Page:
"Some of those (old) arguments would go on for three, four, five minutes, and you were never going to get it changed," he said. "So what the hell were you doing it for?"
Gil Imber, an expert on umpire-manager relations, predicts that overall ejections will be down in 2014, but only by about 25 to 35 percent. Imber is the owner and commissioner of the Umpire Ejection Fantasy League, which tracks and analyzes umpire behavior.
Imber reported that of the 180 total ejections last season, 83 were for arguing balls and strikes, 11 were for fighting, 14 were for pitchers intentionally throwing at a batter, eight for issues of interference and obstruction, three for disputing issued warnings, two from balks, one from an unacknowledged timeout request and eight for unclassified unsporting actions. "In other words," Imber wrote, "72 percent of the ejections concerned issues, plays or calls that will not be reviewable under the expanded instant replay system."
His conclusion: The ejection isn't going away any time soon. That's consolation to Harvey, who took pride in knowing how to take charge on the diamond, as the not-so-subtle title of his new book makes clear. "They Called Me God: The Best Umpire Who Ever Lived" (Gallery Books) will be released Tuesday.
Managers, of course, view their half of the argument as an art, too. When Martin went berserk with his dirt-kicking routine, for example, players knew their manager was actually digging below the surface.
"The reason why he did it was the intimidation factor," recalled Shooty Babitt, an infielder who played for Martin with the 1981 Oakland A's. "These guys (like Martin and Weaver) weren't out there to get that specific play changed. It was more about hoping that the next play would get called in his favor."
With the test of wills, the dust-ups can be amusing. "Sportsmanship and easygoing methods are all right," legendary manager John McGraw once said, "but it's the prospect of a hot fight that brings out the crowds." (McGraw's record of 118 career ejections stood until Bobby Cox pushed the mark to 161.)
The colorful confrontations are so entrancing that longtime umpire Ron Luciano enjoyed a second career as a bestselling author. His behind-the-mask tales in "The Umpire Strikes Back" proved so popular that he followed up with four more books.
Luciano, who died of an apparent suicide in 1995, is most remembered for his run-ins with Weaver. He once tossed the Orioles manager before the first pitch of the game.
"Ronnie called it a 'pre-emptive strike,'" David Fisher, who served as Luciano's co-author, recalled with a laugh. "It was at home plate before the second game of a doubleheader. There had been a dispute between the two of them in the first game, and Weaver brought it up again. So Ronnie just said, 'I don't want to listen to you again' and threw him out."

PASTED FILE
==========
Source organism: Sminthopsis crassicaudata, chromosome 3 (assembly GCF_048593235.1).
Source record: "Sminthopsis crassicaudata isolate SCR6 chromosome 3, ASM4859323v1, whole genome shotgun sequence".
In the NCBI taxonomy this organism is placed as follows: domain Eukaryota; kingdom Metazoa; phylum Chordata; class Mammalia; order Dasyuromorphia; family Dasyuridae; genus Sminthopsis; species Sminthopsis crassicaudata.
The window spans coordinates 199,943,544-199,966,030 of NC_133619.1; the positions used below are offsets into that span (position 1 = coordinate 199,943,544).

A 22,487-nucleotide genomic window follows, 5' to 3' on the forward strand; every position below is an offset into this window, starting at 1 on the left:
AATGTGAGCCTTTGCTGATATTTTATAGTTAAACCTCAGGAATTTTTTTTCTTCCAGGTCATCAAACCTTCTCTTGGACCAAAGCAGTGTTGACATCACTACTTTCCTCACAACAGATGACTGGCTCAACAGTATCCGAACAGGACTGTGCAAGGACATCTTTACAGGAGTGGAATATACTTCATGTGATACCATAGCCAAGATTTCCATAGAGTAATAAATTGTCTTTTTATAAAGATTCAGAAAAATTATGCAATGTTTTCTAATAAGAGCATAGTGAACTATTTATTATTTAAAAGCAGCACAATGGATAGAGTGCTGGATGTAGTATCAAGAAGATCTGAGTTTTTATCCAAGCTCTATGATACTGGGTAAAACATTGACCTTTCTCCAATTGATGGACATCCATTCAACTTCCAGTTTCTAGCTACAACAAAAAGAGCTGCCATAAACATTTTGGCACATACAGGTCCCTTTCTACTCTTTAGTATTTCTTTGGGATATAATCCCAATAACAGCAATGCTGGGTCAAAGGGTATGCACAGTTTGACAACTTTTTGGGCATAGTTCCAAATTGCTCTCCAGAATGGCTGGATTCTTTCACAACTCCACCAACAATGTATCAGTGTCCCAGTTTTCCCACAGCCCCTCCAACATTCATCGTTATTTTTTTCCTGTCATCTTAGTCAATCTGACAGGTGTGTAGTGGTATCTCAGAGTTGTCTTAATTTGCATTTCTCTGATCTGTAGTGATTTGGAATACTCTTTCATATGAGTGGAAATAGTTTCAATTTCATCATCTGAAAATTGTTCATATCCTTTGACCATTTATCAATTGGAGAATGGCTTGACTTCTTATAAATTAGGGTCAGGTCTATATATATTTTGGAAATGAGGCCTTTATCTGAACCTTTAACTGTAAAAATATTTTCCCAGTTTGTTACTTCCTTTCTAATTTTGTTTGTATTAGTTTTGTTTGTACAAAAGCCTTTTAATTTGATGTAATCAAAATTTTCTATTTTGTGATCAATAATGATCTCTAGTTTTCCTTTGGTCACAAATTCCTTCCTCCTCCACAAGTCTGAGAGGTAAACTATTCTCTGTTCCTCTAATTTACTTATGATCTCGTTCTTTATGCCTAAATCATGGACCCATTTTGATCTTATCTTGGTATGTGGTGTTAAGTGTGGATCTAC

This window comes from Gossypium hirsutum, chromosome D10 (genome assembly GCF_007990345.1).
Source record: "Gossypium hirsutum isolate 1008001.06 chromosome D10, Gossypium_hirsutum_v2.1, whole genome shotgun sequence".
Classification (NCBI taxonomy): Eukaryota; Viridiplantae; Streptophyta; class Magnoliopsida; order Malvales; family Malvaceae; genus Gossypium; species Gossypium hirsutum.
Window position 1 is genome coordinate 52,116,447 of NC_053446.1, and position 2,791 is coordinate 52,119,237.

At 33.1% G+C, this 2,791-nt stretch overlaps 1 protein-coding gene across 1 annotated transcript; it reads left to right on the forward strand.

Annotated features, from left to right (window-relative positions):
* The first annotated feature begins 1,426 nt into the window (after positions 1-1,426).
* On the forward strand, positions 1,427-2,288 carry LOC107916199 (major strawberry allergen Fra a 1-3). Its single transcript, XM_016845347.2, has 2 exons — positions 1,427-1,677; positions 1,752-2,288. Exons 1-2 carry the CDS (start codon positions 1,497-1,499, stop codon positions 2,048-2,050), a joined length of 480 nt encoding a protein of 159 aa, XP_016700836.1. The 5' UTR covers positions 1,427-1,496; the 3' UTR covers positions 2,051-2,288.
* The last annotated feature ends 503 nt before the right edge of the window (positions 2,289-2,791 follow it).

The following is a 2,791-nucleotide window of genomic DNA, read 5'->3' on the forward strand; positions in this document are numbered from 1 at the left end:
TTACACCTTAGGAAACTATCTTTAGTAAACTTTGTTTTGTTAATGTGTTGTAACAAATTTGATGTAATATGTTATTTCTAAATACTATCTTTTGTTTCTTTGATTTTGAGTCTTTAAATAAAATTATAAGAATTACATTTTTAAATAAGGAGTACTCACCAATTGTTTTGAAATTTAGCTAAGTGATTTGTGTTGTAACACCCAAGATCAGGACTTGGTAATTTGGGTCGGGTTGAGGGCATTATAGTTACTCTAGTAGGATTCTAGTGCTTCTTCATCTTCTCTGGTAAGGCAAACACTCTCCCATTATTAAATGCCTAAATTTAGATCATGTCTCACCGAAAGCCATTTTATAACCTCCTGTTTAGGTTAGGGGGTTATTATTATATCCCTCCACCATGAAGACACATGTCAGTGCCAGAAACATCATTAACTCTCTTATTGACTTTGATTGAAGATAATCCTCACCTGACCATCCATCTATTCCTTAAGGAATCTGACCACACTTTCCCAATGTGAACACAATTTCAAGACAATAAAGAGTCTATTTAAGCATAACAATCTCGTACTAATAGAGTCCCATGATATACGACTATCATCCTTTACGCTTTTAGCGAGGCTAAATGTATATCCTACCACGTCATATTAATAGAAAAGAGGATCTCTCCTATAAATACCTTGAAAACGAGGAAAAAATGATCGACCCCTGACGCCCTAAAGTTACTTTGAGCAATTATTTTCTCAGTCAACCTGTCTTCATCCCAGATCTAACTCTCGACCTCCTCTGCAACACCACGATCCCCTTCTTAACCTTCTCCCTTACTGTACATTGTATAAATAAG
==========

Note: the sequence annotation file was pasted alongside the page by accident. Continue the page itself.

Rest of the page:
¿In a phone interview, Ken Kaiser, an umpire for 23 seasons starting in 1977, recalled his own home-plate confrontation with Weaver (94 career ejections). The manager came out to challenge the umpire and said, "I'd like to punch you." Never mind that Weaver was 5-foot-7, 180 pounds. Kaiser, who was 6-foot-3, 280 pounds, just smiled and said: "Where are you going to punch me? The knee?"
One of Fisher's favorite umpire lines comes not from Luciano but from Dick Stello, who delivered a beauty in the Texas League after manager Alex Grammas disputed a "fair" call down the left-field line. Stello said he saw a puff of chalk come up from the foul line; Grammas said there was no way Stello could have seen such a thing from 300 feet away. "You know what, Alex," the umpire replied. "On a clear day, I can see the sun -- and that sucker's 93 million miles away."
Grammas muttered all the way back to the dugout.
Now, cameras will be trained on that foul line. So when a manager comes out to argue, the discussion won't last long. The one-liners will be replaced by a trip to the replay booth.
And that's fine with Steve Palermo, who worked as an American League umpire from 1977 to 1991.
"It remains to be seen how managers and players will react to the new system, but hopefully it will be with cooler heads," Palermo, now an umpire supervisor, wrote in an email. "Expanded replay should keep more players and managers in the game, which is a good thing. Fewer ejections would be a good side effect of instant replay.
"Those prolonged, animated arguments from managers might have been good for the highlight reels, but if eliminating them results in more correct calls, then all the better."
The Associated Press contributed to this report. Follow Daniel Brown at Twitter.com/mercbrownie.